VFS LLC 5827 Terex Clarkston, MI 48346
Phone: Phone: (248) 657-4600
Fax: (248) 369-6867
Acquiring additional equipment for your business can be a capital-intensive project tying up funds that must be kept available for advertising, overhead and reserves. VFS has money available to invest in your business. Businesses of all types and all sizes count on us for leasing programs for all of their business equipment needs. Can we be of service to you?
Our company provides leasing and financing for all types of capital acquisitions. Our clients include many of the nation’s finest companies, each of which decided to lease for the same reason: Profit. Leasing is a great way to have the tools you need for profit while keeping your working capital working for you.
We offer unmatched service and creativity to help you reach your business goals.
Finance Lease (also called a “Capital Lease” or “Conditional Sale” or “$Buck out”)
The finance lease combines some of the benefits of leasing with those of ownership. Payments are spread over a period of several years and often represent the full value of the equipment.
The advantage of a finance lease is that you have the opportunity to own the equipment at the end of the lease, generally for a minimal payment, such as $1.00, or for a small percentage of the original equipment cost.
True Lease (also called a “Tax Lease”)
Under a true lease, the lessor is the legal owner of the equipment. For that reason, this type of arrangement can be particularly attractive for companies and professional practices acquiring equipment that is vulnerable to technological obsolescence, such as computers.
A true lease gives you a lower monthly payment for a given piece of equipment than a finance lease would, and in some cases, your business can claim the lease payments as tax deductions.
You have three options at the end of the lease term. You may purchase the equipment for its fair market value, continue to lease it, or return the equipment to VFS.
An operating lease is generally for a short term (typically three years or less) and is often used with high-tech or other obsolescence-prone equipment. In this type of lease, the lessor typically takes a significant residual position in the lease pricing, thereby bearing more of the risk of ownership. This, in turn, allows a lower monthly payment for the lessee.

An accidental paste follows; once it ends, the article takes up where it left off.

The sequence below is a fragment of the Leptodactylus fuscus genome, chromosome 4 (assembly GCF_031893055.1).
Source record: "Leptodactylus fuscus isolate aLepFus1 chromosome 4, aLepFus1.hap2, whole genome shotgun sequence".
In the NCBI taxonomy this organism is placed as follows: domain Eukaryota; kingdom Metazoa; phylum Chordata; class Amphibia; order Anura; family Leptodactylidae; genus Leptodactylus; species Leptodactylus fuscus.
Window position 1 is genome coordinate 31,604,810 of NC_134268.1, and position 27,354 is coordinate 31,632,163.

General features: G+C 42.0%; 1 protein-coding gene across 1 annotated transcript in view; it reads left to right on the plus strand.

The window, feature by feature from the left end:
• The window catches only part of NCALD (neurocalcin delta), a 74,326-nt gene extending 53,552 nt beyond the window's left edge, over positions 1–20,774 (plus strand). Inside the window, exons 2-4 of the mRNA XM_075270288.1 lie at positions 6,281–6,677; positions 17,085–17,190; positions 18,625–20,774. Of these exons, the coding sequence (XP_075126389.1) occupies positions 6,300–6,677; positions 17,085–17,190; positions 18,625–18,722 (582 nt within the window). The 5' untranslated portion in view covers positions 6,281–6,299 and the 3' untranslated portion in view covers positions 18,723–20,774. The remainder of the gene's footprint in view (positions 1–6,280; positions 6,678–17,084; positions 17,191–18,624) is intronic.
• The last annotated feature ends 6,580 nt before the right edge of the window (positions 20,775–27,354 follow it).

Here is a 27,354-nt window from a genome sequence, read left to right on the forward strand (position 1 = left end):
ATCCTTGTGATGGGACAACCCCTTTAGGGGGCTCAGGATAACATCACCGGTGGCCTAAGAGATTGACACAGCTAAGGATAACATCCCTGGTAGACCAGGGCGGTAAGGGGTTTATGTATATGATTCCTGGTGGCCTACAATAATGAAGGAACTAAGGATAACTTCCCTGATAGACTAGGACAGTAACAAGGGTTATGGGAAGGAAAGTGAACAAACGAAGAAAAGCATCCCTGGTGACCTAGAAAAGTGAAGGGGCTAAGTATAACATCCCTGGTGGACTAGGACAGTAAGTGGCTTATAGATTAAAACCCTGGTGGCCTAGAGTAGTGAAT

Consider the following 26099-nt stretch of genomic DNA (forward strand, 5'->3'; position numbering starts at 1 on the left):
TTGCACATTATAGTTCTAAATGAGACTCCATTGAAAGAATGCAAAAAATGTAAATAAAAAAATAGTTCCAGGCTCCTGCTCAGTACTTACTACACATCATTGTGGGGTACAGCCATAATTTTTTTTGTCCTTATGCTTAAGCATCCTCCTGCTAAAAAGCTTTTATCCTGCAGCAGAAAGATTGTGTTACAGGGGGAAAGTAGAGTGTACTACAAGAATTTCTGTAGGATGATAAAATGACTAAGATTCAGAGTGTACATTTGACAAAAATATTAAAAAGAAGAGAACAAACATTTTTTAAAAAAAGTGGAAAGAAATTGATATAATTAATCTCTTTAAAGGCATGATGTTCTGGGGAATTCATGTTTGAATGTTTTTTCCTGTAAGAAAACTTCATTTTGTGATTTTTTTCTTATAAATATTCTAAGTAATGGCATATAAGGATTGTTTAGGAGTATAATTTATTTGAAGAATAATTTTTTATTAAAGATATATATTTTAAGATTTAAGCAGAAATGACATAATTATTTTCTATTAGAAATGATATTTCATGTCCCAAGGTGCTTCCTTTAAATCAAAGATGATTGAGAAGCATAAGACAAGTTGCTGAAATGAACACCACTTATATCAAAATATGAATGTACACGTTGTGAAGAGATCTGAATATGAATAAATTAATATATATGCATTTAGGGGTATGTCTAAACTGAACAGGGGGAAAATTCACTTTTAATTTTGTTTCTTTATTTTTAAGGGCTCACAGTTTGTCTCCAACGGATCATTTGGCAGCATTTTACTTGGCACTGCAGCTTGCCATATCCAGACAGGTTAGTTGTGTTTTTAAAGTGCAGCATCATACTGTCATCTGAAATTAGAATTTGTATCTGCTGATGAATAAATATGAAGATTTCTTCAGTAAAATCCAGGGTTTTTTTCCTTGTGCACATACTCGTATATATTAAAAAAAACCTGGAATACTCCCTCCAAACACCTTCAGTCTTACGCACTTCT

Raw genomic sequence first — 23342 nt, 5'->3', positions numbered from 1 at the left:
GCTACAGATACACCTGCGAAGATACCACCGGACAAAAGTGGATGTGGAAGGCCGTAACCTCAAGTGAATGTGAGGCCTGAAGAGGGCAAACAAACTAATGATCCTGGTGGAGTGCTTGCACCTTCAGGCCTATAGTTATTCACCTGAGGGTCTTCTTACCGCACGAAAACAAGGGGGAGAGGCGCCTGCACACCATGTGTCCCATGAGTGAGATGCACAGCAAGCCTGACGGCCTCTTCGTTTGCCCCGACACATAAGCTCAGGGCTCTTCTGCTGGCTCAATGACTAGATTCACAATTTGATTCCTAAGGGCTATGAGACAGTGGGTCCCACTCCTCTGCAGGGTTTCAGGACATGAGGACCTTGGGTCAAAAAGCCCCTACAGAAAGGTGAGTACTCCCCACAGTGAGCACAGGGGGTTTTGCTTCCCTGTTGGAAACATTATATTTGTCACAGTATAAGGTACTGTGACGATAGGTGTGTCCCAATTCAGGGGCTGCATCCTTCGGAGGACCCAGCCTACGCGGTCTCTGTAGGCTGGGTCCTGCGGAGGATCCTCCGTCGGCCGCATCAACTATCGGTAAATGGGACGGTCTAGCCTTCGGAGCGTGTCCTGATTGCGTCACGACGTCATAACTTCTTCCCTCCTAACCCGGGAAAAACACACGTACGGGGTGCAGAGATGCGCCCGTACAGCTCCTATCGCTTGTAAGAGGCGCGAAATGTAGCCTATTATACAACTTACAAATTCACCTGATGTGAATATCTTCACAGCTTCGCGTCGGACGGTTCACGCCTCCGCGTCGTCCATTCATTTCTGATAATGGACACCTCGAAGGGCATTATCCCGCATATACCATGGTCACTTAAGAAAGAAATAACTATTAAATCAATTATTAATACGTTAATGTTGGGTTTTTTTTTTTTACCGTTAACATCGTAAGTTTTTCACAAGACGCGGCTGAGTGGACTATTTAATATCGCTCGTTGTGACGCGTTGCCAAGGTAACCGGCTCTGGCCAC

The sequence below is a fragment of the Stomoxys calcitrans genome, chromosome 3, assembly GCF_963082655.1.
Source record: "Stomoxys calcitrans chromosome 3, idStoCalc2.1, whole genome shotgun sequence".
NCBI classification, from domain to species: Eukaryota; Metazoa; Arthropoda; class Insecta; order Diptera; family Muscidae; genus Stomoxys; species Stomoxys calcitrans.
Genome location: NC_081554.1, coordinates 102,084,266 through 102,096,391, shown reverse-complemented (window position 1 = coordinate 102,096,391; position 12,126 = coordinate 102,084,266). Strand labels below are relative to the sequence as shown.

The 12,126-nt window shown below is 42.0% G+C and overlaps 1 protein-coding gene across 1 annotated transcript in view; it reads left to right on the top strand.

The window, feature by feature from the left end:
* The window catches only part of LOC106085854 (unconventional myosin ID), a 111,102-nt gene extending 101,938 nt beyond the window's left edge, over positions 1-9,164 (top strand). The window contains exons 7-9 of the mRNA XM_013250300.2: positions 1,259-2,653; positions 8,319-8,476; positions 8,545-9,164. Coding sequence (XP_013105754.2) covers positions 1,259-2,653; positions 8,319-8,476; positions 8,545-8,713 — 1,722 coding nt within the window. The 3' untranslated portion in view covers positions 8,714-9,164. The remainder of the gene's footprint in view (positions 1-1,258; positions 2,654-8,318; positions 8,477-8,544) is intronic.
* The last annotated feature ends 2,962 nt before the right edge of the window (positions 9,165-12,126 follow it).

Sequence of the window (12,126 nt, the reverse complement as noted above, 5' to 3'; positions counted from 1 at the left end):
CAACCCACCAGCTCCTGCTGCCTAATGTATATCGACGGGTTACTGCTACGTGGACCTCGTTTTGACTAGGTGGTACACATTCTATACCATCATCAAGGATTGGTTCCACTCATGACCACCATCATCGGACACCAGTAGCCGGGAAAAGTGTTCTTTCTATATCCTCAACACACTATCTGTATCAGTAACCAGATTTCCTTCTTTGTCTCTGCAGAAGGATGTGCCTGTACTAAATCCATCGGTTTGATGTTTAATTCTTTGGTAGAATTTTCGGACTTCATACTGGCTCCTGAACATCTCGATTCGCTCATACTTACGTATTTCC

Operating leases may qualify for “off balance sheet” financing for the lessee, in that the lease is recorded neither as an asset nor as a liability. In addition, the lessee has no further obligation with respect to the equipment once the conditions of the lease have been fulfilled.
As with a tax lease, the lessee usually is given the option to purchase the equipment at fair market value. You should check with your accountant to learn if your leasing arrangement can qualify as an operating lease.
State and Local Government (SLG) Lease
VFS makes this type of lease available to state and local governments for tax-exempt equipment leasing and purchase financing. The SLG lease provides an alternative to other methods that municipalities use to acquire equipment, such as cash purchases or bond referendums.
Because the interest income we derive from such leases is exempt from federal income taxes, we are able to offer lower rates through SLG leases, making this a lower-cost way for municipalities to acquire equipment.
A skip lease has a repayment schedule that includes months when no payment is made (and no penalty is assessed). Ideal candidates for this type of lease are organizations that need a flexible repayment schedule such as seasonal businesses (agricultural or recreational services firms, for instance) and school systems.
Step leases feature payment amounts that vary according to a pre-determined schedule. The payments increase or decrease – or both – during the term of the lease. A step lease with increasing payments can be beneficial for a business that’s acquiring an income-producing piece of equipment which will earn little or no revenue at first, but which will produce higher levels of revenue in the future.
Candidates for a step lease with decreasing payments might include a business that anticipates a seasonal or other temporary reduction in revenues, or that is planning a future increase in debt level and prefers to pay down most of the lease amount beforehand.